Isla Zavos-MacRae

Department of Sociological Studies

PhD Student

A photo of Isla Zavos-MacRae
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Full contact details

Isla Zavos-MacRae
Department of Sociological Studies
Elmfield Building
Northumberland Road
S10 2TU

Isla joined the Department of Sociological Studies in 2022, after completing an MA in Social Research at the University of Sheffield. Prior to this, Isla graduated from the University of Manchester with a first-class BA in Politics and Sociology in 2019, as well as a Distinction in MA Sociology in 2020.

Research interests

Thesis title: Everyday Negotiations of Space and Place: Experiences of Dispersal and Resettlement in a Northern, Post-Industrial Town Isla’s research explores the everyday practices and negotiations of place-making amongst refugees and asylum seekers who have been dispersed and resettled to post-industrial towns in northern England. Her research utilises the everyday as the lens through which to explore such articulations, recognising how the complexities of macro-structural forces unfold through the humdrum rhythms of everyday life. Using multi-sensorial and walking methods, it asks how individuals are able to navigate belonging in an environment of systematic hostility and exclusion, and within places characterised by failure and decline. The aim of this is to enrich understandings of asylum and refugee experience within significant dispersal locations, as well as to deepen analysis of the everyday convivial relations which take place within these peripheral, northern geographies.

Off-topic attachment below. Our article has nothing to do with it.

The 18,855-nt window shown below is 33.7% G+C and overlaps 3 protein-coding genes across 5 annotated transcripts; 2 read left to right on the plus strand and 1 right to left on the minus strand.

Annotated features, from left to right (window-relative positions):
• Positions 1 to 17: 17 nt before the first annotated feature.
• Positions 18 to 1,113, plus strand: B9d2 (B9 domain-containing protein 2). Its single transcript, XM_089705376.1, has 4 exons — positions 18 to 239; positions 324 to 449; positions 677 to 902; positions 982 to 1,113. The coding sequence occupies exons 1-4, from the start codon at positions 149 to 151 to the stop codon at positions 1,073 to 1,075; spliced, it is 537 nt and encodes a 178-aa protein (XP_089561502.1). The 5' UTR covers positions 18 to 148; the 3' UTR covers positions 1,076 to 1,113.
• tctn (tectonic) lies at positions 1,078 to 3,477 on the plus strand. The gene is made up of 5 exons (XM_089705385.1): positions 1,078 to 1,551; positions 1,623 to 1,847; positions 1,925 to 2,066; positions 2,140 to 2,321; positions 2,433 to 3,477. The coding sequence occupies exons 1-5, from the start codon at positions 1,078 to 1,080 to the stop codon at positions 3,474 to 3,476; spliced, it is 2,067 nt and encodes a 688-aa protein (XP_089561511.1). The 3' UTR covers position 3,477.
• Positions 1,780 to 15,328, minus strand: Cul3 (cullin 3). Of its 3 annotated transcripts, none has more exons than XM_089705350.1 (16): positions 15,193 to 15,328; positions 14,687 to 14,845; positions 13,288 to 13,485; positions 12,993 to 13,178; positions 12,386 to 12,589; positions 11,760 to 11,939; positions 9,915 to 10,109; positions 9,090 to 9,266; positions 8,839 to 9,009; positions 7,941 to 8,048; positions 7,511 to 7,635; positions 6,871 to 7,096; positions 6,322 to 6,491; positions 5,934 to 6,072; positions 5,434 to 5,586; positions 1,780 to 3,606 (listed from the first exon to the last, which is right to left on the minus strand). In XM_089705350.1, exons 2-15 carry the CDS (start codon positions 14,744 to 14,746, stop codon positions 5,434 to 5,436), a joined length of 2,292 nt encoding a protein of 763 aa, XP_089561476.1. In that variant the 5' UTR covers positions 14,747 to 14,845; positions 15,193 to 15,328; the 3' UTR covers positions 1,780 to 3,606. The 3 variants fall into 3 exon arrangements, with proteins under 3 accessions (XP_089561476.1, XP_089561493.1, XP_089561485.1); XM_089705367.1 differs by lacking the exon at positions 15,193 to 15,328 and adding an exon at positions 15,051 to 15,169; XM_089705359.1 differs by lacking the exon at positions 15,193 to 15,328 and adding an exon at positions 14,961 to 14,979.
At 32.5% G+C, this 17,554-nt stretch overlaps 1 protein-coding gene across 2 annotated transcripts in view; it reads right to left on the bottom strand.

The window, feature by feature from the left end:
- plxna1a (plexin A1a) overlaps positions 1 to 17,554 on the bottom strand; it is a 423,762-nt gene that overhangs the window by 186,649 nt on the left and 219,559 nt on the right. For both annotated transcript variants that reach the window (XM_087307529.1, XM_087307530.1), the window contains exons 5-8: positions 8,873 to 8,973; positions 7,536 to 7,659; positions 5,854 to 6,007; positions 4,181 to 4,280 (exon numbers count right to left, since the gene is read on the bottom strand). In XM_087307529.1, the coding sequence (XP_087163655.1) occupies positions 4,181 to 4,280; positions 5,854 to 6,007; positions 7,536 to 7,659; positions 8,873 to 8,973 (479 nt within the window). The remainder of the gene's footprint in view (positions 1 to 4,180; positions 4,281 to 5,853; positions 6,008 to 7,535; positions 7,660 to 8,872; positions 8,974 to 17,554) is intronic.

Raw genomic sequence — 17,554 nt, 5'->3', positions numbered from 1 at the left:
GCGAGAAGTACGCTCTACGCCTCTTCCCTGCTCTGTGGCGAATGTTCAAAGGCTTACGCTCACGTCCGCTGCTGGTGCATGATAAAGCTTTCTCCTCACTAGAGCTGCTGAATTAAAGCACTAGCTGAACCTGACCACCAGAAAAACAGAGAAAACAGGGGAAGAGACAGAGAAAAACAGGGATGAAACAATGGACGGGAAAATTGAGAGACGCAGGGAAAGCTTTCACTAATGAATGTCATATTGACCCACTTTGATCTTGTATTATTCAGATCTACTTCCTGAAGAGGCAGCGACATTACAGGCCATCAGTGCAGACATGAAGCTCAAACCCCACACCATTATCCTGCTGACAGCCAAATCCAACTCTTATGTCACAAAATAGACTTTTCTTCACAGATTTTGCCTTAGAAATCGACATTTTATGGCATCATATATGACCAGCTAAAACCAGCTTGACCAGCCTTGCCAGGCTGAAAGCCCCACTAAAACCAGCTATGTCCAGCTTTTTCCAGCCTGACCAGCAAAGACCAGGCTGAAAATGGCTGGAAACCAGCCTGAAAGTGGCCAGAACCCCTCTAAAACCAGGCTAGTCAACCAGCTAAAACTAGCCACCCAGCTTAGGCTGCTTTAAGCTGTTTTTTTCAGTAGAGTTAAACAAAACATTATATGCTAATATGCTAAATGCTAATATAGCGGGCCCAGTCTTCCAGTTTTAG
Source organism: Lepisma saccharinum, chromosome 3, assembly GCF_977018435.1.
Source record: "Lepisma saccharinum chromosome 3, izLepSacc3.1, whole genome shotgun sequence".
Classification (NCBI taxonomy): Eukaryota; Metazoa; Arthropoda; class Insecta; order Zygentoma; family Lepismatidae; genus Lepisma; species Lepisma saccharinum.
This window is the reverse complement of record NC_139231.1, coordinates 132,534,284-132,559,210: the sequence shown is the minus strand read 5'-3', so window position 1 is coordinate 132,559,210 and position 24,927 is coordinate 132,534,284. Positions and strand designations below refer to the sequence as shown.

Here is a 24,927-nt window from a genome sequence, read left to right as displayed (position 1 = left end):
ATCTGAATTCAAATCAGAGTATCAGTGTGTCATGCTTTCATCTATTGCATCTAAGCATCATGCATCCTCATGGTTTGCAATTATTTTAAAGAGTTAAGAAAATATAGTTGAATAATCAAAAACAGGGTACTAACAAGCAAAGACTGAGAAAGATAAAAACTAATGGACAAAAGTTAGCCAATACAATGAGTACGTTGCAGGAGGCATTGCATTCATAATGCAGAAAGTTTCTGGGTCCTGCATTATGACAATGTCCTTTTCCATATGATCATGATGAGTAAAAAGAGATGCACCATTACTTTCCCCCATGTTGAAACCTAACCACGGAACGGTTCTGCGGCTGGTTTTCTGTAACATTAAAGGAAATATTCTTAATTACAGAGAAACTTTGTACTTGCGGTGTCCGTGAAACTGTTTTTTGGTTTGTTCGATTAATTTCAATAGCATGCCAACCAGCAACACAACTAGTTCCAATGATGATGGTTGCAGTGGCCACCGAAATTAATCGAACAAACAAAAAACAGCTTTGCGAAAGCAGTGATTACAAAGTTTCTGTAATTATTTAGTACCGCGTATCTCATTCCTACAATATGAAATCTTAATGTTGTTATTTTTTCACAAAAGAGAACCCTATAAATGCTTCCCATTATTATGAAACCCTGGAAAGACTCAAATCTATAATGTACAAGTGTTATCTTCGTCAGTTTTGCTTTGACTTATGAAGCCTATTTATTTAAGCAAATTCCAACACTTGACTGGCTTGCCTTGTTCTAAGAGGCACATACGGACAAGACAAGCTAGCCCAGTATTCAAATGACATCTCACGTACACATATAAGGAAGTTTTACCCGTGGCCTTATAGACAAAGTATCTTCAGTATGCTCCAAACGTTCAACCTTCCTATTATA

• Multiculture and Conviviality
  • Everyday Life
  • Place, Space and Belonging
  • Embodiment and Affect
  • Post-Industrial Landscapes
  • Northern Towns and Brexit
  • Walking and Sensory Methods
Research group

PhD Supervisors:


ESRC White Rose Social Science DTP 1+3 Award

Professional activities and memberships

Isla completed a Faculty of Social Sciences social research internship in 2022 at the University of Sheffield, working on Project Re-Emerge: (Post) Pandemic Mothering alongside Dr Jessica Bradley, School of Education. Utilising ethnographic and participatory methods, this involved exploring the possibilities and affordances of creative practice for new or expectant mothers who had experienced isolation due to the COVID-19 pandemic.